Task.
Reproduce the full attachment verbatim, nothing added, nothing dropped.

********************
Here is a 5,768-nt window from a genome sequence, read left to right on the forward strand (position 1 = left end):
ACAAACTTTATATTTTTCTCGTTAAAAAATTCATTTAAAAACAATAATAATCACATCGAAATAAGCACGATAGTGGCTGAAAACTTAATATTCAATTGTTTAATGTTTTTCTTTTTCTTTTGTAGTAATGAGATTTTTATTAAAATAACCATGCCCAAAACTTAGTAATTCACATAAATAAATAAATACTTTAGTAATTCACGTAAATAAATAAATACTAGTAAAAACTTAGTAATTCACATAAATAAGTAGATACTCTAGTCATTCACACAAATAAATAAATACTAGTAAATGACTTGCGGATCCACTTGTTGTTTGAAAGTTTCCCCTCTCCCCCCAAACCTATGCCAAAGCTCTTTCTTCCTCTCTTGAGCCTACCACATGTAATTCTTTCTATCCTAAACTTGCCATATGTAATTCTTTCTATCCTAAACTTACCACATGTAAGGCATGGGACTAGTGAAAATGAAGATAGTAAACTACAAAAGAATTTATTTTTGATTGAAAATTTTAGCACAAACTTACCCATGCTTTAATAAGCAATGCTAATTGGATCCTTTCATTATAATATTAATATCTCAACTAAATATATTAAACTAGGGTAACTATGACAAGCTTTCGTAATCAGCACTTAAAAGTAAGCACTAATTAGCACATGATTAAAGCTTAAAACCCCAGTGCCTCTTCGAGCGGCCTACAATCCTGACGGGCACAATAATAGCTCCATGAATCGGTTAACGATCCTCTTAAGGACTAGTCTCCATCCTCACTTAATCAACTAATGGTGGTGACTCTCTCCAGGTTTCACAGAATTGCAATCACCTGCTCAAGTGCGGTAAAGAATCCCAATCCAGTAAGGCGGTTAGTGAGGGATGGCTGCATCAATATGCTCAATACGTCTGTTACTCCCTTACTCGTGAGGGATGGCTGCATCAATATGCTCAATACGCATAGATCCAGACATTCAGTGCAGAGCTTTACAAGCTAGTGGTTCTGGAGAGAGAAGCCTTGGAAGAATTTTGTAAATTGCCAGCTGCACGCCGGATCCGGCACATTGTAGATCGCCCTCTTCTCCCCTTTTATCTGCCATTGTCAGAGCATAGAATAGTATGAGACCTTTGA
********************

Here is a 5,768-nt window from a genome sequence, read left to right on the forward strand (position 1 = left end):
ACAAACTTTATATTTTTCTCGTTAAAAAATTCATTTAAAAACAATAATAATCACATCGAAATAAGCACGATAGTGGCTGAAAACTTAATATTCAATTGTTTAATGTTTTTCTTTTTCTTTTGTAGTAATGAGATTTTTATTAAAATAACCATGCCCAAAACTTAGTAATTCACATAAATAAATAAATACTTTAGTAATTCACGTAAATAAATAAATACTAGTAAAAACTTAGTAATTCACATAAATAAGTAGATACTCTAGTCATTCACACAAATAAATAAATACTAGTAAATGACTTGCGGATCCACTTGTTGTTTGAAAGTTTCCCCTCTCCCCCCAAACCTATGCCAAAGCTCTTTCTTCCTCTCTTGAGCCTACCACATGTAATTCTTTCTATCCTAAACTTGCCATATGTAATTCTTTCTATCCTAAACTTACCACATGTAAGGCATGGGACTAGTGAAAATGAAGATAGTAAACTACAAAAGAATTTATTTTTGATTGAAAATTTTAGCACAAACTTACCCATGCTTTAATAAGCAATGCTAATTGGATCCTTTCATTATAATATTAATATCTCAACTAAATATATTAAACTAGGGTAACTATGACAAGCTTTCGTAATCAGCACTTAAAAGTAAGCACTAATTAGCACATGATTAAAGCTTAAAACCCCAGTGCCTCTTCGAGCGGCCTACAATCCTGACGGGCACAATAATAGCTCCATGAATCGGTTAACGATCCTCTTAAGGACTAGTCTCCATCCTCACTTAATCAACTAATGGTGGTGACTCTCTCCAGGTTTCACAGAATTGCAATCACCTGCTCAAGTGCGGTAAAGAATCCCAATCCAGTAAGGCGGTTAGTGAGGGATGGCTGCATCAATATGCTCAATACGTCTGTTACTCCCTTACTCGTGAGGGATGGCTGCATCAATATGCTCAATACGCATAGATCCAGACATTCAGTGCAGAGCTTTACAAGCTAGTGGTTCTGGAGAGAGAAGCCTTGGAAGAATTTTGTAAATTGCCAGCTGCACGCCGGATCCGGCACATTGTAGATCGCCCTCTTCTCCCCTTTTATCTGCCATTGTCAGAGCATAGAATAGTATGAGACCTTTGA